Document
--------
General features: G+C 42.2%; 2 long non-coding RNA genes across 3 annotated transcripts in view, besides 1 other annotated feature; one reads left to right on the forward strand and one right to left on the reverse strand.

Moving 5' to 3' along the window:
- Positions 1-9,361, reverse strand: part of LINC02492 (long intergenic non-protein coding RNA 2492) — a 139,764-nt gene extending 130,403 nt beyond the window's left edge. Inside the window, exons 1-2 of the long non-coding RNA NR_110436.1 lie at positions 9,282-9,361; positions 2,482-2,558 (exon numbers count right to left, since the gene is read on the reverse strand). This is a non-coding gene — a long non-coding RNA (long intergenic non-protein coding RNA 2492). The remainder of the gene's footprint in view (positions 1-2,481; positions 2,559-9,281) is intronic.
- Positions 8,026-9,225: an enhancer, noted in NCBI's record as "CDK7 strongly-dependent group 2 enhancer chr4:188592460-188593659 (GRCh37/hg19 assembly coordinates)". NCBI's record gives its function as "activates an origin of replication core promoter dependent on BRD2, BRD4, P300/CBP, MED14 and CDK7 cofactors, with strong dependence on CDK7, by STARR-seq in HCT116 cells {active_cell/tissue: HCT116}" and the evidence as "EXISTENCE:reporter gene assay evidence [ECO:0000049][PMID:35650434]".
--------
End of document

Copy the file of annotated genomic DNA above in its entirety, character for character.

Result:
General features: G+C 42.2%; 2 long non-coding RNA genes across 3 annotated transcripts in view, besides 1 other annotated feature; one reads left to right on the forward strand and one right to left on the reverse strand.

Moving 5' to 3' along the window:
- Positions 1-9,361, reverse strand: part of LINC02492 (long intergenic non-protein coding RNA 2492) — a 139,764-nt gene extending 130,403 nt beyond the window's left edge. Inside the window, exons 1-2 of the long non-coding RNA NR_110436.1 lie at positions 9,282-9,361; positions 2,482-2,558 (exon numbers count right to left, since the gene is read on the reverse strand). This is a non-coding gene — a long non-coding RNA (long intergenic non-protein coding RNA 2492). The remainder of the gene's footprint in view (positions 1-2,481; positions 2,559-9,281) is intronic.
- Positions 8,026-9,225: an enhancer, noted in NCBI's record as "CDK7 strongly-dependent group 2 enhancer chr4:188592460-188593659 (GRCh37/hg19 assembly coordinates)". NCBI's record gives its function as "activates an origin of replication core promoter dependent on BRD2, BRD4, P300/CBP, MED14 and CDK7 cofactors, with strong dependence on CDK7, by STARR-seq in HCT116 cells {active_cell/tissue: HCT116}" and the evidence as "EXISTENCE:reporter gene assay evidence [ECO:0000049][PMID:35650434]".